This week is National Breastfeeding Awareness week and has me thinking...I know, uh ohh! Anyway, I'm currently breastfeeding my third child. My first two were both weaned before 6 months of age due to returning to work when they were three months old. My career in Michigan required countless hours in court and full days in the field. I just really struggled with sitting on the side of Michigan Avenue pumping breastmilk. I felt I had done my duty and didn't mind the weaning.
Then came my third, little Beaner. We had since moved to Lexington which was a much more liberal town than any we lived in Michigan. Most of my close friends make eco friendly choices, utilize organic food for their children and well, breastfeed. I'm not talking a few months either. It's not uncommon to be at a playgroup and see a two year old nurse. When I decided to quit my career and stay home with my kiddos, I also decided there was no reason I couldn't successfully breastfeed for as long as desired by both me and my daughter. By now, the recommendation was at least one year and if possible, two years. I was bound and determined. I even took my first breastfeeding class. The first time I breastfed in public at Sam's club, three different women approached me and commended me for breastfeeding. My mouth dropped open! Especially since in Michigan I was given dirty looks for breastfeeding in public on more than one occasion. So what is my current beef?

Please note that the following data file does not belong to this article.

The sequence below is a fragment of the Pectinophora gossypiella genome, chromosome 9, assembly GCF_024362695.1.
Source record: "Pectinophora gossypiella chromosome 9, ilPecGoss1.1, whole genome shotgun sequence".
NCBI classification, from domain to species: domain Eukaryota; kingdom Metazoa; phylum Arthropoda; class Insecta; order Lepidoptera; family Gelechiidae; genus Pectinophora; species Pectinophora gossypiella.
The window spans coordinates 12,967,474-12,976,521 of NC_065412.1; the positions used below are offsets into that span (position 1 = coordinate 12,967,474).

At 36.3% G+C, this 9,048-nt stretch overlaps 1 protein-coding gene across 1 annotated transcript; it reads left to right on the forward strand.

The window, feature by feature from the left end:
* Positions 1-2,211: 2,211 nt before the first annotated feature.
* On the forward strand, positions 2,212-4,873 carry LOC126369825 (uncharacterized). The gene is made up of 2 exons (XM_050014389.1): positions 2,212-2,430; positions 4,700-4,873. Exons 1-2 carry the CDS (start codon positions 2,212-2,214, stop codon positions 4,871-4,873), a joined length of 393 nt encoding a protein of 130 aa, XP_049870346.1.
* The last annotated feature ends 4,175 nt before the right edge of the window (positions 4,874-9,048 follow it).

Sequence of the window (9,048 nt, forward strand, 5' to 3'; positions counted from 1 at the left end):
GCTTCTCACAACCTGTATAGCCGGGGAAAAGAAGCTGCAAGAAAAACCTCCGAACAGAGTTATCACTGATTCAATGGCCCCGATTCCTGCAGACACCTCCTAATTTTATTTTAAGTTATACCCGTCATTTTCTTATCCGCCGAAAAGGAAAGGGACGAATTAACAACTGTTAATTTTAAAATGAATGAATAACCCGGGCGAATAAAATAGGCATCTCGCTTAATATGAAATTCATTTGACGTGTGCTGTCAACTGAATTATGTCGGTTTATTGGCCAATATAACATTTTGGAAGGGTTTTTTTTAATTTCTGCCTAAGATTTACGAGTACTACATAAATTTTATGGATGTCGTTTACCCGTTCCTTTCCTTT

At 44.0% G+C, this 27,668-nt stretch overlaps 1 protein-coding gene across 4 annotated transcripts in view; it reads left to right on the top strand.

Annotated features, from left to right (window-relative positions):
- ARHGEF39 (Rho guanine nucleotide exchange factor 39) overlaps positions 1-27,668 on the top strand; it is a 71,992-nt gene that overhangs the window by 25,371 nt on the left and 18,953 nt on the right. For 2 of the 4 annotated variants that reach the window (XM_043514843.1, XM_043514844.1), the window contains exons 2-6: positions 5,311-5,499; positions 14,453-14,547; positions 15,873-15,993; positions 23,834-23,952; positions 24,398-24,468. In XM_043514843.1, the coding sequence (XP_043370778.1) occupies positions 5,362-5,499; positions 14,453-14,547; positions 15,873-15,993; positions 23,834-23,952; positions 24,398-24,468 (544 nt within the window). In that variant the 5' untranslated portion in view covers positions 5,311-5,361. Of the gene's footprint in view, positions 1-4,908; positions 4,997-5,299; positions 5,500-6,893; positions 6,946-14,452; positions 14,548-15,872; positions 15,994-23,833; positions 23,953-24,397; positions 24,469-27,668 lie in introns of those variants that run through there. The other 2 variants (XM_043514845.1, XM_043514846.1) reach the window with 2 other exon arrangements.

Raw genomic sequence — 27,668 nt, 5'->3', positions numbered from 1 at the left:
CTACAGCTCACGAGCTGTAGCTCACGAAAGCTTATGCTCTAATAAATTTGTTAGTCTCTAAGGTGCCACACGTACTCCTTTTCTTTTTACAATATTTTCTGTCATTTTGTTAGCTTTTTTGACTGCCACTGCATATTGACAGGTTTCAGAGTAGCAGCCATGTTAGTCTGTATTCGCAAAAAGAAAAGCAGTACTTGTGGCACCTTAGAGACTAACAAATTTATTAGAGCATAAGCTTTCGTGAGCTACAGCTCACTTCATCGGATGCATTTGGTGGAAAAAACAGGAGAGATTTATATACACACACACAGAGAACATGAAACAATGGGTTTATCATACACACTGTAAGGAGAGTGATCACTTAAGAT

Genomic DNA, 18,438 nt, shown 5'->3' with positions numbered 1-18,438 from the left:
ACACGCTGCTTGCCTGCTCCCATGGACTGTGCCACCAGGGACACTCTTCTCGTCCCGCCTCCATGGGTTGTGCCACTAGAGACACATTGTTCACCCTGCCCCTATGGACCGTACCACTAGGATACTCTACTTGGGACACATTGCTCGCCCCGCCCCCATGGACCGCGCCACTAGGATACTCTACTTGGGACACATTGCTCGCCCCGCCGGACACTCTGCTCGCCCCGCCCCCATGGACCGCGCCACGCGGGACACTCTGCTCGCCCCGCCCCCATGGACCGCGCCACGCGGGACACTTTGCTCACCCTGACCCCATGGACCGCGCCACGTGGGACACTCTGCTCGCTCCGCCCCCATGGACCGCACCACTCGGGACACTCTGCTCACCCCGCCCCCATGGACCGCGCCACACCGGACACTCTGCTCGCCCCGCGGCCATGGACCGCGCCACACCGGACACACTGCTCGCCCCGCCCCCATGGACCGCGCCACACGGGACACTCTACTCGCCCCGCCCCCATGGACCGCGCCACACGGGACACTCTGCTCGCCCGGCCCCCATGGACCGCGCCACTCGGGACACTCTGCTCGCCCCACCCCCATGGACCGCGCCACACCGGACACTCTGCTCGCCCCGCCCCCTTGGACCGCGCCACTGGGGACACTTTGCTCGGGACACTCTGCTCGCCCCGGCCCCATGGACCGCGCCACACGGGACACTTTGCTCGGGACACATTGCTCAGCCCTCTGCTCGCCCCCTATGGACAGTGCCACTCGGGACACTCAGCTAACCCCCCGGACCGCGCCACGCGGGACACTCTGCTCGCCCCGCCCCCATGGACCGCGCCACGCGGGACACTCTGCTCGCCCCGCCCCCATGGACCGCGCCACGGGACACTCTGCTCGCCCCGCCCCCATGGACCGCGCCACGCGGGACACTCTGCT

Well, here it is. My little Beaner is 15 months old and happily breastfeeding. She is my largest child (I raise twigs for kids) which I attribute to breastmilk. She is a very independent, healthy and happy toddler. Yet, my support group outside of Lexington often asks me when I'll be done breastfeeding? It's not uncommon for them to say to my husband, "Is she stilllll nursing?" My Beaner still co-sleeps and breastfeeds but is so happy! I personally would like my body to my self at times but I really love the intimacy breastfeeding gives you with your baby. It has truly bonded us so much more than my other two and I only regret that I didn't breastfeed them longer. I think I was really expecting when I talked to family and friends an applause for my continuing efforts to give my Beaner the best milk possible rather than being asked when we plan to stop breastfeeding. My own husband, I love him dearly, but I know he would be glad to see an end to the breastfeeding. I don't blame him for wanting his wife back but in the end, they are only babies and toddlers for a short time. Why not give them the best in life?
So this week, I encourage you to say a word to those breastfeeding moms in your life who might just need that extra applause to keep up their good work. Just imagine the diseases we could fight with an increased use of human milk?